Think of that stat like this. If 5 Honda Civics are available at a car dealership, and each is worth $20,000, 3 of those cars (and $60,000 in revenue) will not sell because the dealership's salespeople don't ask, "so when would you like to take delivery?"
Let's go away from a traditional sales situation. Imagine you are sitting across from a colleague. You are in your organization's conference room, both of you have notebooks, you have extra papers that explain the idea you want to sell to your colleague. You explain how you came up with your idea and why you feel it would be beneficial for your organization. Your colleague asks questions, you provide answers. You feel your colleague has "bought in" to your idea so you end the meeting and leave feeling satisfied.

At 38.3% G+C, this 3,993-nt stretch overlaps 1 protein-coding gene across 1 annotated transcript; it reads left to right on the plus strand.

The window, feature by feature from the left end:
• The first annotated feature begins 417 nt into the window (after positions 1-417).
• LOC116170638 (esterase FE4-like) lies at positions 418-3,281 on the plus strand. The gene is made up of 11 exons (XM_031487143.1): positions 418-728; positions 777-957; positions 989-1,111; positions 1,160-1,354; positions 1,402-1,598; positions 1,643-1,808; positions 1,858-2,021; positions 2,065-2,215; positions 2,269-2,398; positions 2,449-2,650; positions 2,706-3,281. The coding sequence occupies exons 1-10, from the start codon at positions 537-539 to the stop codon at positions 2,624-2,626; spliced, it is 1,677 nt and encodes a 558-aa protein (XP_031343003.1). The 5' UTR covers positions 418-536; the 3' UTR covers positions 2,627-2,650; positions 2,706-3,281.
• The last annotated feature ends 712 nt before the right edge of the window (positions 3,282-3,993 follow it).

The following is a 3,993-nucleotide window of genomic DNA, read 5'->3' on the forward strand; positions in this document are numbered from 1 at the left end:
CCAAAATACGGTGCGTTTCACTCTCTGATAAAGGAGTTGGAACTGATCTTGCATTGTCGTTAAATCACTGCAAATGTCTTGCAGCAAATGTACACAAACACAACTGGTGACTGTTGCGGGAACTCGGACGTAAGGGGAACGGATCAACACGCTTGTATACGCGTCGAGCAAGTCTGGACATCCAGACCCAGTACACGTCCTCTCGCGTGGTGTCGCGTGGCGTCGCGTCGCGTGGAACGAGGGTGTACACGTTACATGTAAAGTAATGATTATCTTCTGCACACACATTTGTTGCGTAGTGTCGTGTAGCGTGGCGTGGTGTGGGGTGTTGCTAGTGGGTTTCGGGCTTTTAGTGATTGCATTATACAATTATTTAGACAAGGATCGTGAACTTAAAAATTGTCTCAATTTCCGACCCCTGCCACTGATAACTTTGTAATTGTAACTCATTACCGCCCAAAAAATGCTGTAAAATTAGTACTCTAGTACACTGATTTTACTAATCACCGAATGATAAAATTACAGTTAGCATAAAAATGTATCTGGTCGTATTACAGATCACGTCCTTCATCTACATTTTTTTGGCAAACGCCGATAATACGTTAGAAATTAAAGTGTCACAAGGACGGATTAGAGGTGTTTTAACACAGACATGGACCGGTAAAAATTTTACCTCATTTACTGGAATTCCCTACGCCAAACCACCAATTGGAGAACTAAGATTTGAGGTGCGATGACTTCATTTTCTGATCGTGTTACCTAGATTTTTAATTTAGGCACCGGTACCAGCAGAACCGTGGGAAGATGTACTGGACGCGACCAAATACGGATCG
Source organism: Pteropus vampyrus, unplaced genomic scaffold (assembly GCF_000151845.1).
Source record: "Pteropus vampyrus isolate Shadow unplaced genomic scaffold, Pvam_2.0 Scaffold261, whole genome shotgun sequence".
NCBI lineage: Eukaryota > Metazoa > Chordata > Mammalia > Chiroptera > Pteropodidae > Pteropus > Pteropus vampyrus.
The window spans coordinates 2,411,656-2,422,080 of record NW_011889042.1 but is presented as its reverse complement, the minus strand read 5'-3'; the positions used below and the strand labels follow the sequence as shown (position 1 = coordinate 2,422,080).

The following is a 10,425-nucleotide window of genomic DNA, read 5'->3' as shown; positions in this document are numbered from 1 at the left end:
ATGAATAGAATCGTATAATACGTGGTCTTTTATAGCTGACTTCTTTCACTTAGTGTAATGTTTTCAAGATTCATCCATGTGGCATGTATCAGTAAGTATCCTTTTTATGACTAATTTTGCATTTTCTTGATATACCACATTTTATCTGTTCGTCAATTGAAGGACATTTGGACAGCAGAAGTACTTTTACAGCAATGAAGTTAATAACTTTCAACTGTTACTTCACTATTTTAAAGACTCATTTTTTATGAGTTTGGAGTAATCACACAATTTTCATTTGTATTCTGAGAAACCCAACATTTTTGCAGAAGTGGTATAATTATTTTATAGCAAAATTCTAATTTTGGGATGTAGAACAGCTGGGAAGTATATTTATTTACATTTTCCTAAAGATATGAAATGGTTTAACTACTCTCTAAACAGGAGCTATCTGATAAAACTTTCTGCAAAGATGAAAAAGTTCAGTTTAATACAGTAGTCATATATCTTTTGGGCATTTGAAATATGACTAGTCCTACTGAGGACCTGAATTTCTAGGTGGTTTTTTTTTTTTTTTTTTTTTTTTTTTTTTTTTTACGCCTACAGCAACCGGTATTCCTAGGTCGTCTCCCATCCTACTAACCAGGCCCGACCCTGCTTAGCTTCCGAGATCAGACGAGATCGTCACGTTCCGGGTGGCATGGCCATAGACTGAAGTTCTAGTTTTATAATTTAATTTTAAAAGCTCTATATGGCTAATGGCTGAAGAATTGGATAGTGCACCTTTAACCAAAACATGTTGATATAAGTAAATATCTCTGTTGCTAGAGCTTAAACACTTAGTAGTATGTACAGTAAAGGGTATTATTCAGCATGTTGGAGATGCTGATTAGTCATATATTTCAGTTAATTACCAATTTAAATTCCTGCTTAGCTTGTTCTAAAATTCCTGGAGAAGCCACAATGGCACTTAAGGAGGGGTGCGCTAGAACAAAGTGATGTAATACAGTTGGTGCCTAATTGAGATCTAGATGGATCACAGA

Now you're presenting your idea at a group meeting. Again you explain your idea and the benefits you perceive your idea will bring to your organization. Your colleagues put your idea under scrutiny so you look to your colleague mentioned above for support. To your dismay, that colleague picks your idea apart further! If you had only asked, "is this an idea you would support?" in your first meeting.
If your ideas are good enough to present, make sure you close the deal, batting .400 is only good in baseball.